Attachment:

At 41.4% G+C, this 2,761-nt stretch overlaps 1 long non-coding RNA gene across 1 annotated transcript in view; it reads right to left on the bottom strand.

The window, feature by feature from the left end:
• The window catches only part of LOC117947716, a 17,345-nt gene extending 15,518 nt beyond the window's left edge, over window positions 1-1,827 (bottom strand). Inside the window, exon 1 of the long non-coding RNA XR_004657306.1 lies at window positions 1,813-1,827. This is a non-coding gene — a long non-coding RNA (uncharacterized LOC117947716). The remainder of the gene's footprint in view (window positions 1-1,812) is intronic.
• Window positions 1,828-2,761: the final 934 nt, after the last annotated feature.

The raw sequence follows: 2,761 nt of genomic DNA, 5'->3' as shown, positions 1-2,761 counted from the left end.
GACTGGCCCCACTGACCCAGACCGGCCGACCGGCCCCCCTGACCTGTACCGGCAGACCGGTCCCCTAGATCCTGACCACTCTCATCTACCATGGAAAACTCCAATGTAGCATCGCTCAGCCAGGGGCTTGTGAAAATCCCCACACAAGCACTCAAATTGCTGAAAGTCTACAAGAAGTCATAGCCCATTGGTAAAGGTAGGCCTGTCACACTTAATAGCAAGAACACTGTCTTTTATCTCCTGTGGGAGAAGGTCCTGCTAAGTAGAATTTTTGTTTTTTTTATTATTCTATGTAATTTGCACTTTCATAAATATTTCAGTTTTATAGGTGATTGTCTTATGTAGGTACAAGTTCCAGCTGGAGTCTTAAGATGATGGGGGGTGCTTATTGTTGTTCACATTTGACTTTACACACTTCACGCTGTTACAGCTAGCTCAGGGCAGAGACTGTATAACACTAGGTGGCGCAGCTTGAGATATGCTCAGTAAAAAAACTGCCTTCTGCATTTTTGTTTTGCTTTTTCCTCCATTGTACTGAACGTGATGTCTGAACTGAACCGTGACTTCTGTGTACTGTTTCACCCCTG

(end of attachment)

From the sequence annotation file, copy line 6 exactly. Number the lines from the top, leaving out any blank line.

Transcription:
GACTGGCCCCACTGACCCAGACCGGCCGACCGGCCCCCCTGACCTGTACCGGCAGACCGGTCCCCTAGATCCTGACCACTCTCATCTACCATGGAAAACTCCAATGTAGCATCGCTCAGCCAGGGGCTTGTGAAAATCCCCACACAAGCACTCAAATTGCTGAAAGTCTACAAGAAGTCATAGCCCATTGGTAAAGGTAGGCCTGTCACACTTAATAGCAAGAACACTGTCTTTTATCTCCTGTGGGAGAAGGTCCTGCTAAGTAGAATTTTTGTTTTTTTTATTATTCTATGTAATTTGCACTTTCATAAATATTTCAGTTTTATAGGTGATTGTCTTATGTAGGTACAAGTTCCAGCTGGAGTCTTAAGATGATGGGGGGTGCTTATTGTTGTTCACATTTGACTTTACACACTTCACGCTGTTACAGCTAGCTCAGGGCAGAGACTGTATAACACTAGGTGGCGCAGCTTGAGATATGCTCAGTAAAAAAACTGCCTTCTGCATTTTTGTTTTGCTTTTTCCTCCATTGTACTGAACGTGATGTCTGAACTGAACCGTGACTTCTGTGTACTGTTTCACCCCTG